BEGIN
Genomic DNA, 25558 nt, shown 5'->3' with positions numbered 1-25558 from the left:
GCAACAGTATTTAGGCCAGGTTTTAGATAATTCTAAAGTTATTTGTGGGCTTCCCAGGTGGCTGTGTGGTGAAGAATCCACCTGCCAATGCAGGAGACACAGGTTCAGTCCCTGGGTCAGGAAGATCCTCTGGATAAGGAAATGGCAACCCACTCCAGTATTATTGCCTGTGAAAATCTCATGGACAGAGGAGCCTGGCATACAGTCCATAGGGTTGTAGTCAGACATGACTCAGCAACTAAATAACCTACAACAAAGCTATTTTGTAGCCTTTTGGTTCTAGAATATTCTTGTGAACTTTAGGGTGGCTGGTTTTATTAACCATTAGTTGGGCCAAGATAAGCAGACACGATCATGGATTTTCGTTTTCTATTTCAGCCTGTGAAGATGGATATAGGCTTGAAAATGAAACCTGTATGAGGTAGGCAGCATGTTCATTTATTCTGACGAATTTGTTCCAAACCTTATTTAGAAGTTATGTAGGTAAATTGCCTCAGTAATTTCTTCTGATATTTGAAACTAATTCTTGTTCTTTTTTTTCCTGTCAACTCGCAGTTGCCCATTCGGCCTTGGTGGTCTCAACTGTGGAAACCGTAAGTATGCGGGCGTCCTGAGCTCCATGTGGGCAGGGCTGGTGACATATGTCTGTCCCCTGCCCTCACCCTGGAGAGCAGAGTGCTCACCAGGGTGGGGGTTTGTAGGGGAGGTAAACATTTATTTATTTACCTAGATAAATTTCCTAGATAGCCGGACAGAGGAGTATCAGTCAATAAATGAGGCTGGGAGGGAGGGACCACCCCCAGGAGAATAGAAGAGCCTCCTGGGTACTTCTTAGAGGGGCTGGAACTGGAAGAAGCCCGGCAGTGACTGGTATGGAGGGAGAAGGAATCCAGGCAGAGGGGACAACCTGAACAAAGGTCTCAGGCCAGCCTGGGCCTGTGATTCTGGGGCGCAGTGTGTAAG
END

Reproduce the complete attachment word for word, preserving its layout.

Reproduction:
Genomic DNA, 25558 nt, shown 5'->3' with positions numbered 1-25558 from the left:
GCAACAGTATTTAGGCCAGGTTTTAGATAATTCTAAAGTTATTTGTGGGCTTCCCAGGTGGCTGTGTGGTGAAGAATCCACCTGCCAATGCAGGAGACACAGGTTCAGTCCCTGGGTCAGGAAGATCCTCTGGATAAGGAAATGGCAACCCACTCCAGTATTATTGCCTGTGAAAATCTCATGGACAGAGGAGCCTGGCATACAGTCCATAGGGTTGTAGTCAGACATGACTCAGCAACTAAATAACCTACAACAAAGCTATTTTGTAGCCTTTTGGTTCTAGAATATTCTTGTGAACTTTAGGGTGGCTGGTTTTATTAACCATTAGTTGGGCCAAGATAAGCAGACACGATCATGGATTTTCGTTTTCTATTTCAGCCTGTGAAGATGGATATAGGCTTGAAAATGAAACCTGTATGAGGTAGGCAGCATGTTCATTTATTCTGACGAATTTGTTCCAAACCTTATTTAGAAGTTATGTAGGTAAATTGCCTCAGTAATTTCTTCTGATATTTGAAACTAATTCTTGTTCTTTTTTTTCCTGTCAACTCGCAGTTGCCCATTCGGCCTTGGTGGTCTCAACTGTGGAAACCGTAAGTATGCGGGCGTCCTGAGCTCCATGTGGGCAGGGCTGGTGACATATGTCTGTCCCCTGCCCTCACCCTGGAGAGCAGAGTGCTCACCAGGGTGGGGGTTTGTAGGGGAGGTAAACATTTATTTATTTACCTAGATAAATTTCCTAGATAGCCGGACAGAGGAGTATCAGTCAATAAATGAGGCTGGGAGGGAGGGACCACCCCCAGGAGAATAGAAGAGCCTCCTGGGTACTTCTTAGAGGGGCTGGAACTGGAAGAAGCCCGGCAGTGACTGGTATGGAGGGAGAAGGAATCCAGGCAGAGGGGACAACCTGAACAAAGGTCTCAGGCCAGCCTGGGCCTGTGATTCTGGGGCGCAGTGTGTAAG